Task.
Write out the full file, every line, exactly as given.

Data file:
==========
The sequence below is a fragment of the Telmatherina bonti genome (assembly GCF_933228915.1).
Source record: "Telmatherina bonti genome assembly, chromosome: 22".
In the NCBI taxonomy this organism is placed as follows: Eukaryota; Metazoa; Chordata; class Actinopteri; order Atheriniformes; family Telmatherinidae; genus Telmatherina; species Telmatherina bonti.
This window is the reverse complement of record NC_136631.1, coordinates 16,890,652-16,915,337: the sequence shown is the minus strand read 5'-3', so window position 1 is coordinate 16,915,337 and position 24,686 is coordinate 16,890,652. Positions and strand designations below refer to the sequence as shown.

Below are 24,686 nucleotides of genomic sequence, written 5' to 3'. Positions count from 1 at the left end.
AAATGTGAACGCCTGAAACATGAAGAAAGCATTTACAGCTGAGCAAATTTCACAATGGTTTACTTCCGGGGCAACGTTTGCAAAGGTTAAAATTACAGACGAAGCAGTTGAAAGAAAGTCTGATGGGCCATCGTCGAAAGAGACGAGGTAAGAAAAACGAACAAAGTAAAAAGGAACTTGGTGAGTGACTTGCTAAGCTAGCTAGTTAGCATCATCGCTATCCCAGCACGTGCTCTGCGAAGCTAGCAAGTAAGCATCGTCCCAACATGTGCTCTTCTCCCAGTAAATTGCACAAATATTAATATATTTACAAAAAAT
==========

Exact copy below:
The sequence below is a fragment of the Telmatherina bonti genome (assembly GCF_933228915.1).
Source record: "Telmatherina bonti genome assembly, chromosome: 22".
In the NCBI taxonomy this organism is placed as follows: Eukaryota; Metazoa; Chordata; class Actinopteri; order Atheriniformes; family Telmatherinidae; genus Telmatherina; species Telmatherina bonti.
This window is the reverse complement of record NC_136631.1, coordinates 16,890,652-16,915,337: the sequence shown is the minus strand read 5'-3', so window position 1 is coordinate 16,915,337 and position 24,686 is coordinate 16,890,652. Positions and strand designations below refer to the sequence as shown.

Below are 24,686 nucleotides of genomic sequence, written 5' to 3'. Positions count from 1 at the left end.
AAATGTGAACGCCTGAAACATGAAGAAAGCATTTACAGCTGAGCAAATTTCACAATGGTTTACTTCCGGGGCAACGTTTGCAAAGGTTAAAATTACAGACGAAGCAGTTGAAAGAAAGTCTGATGGGCCATCGTCGAAAGAGACGAGGTAAGAAAAACGAACAAAGTAAAAAGGAACTTGGTGAGTGACTTGCTAAGCTAGCTAGTTAGCATCATCGCTATCCCAGCACGTGCTCTGCGAAGCTAGCAAGTAAGCATCGTCCCAACATGTGCTCTTCTCCCAGTAAATTGCACAAATATTAATATATTTACAAAAAAT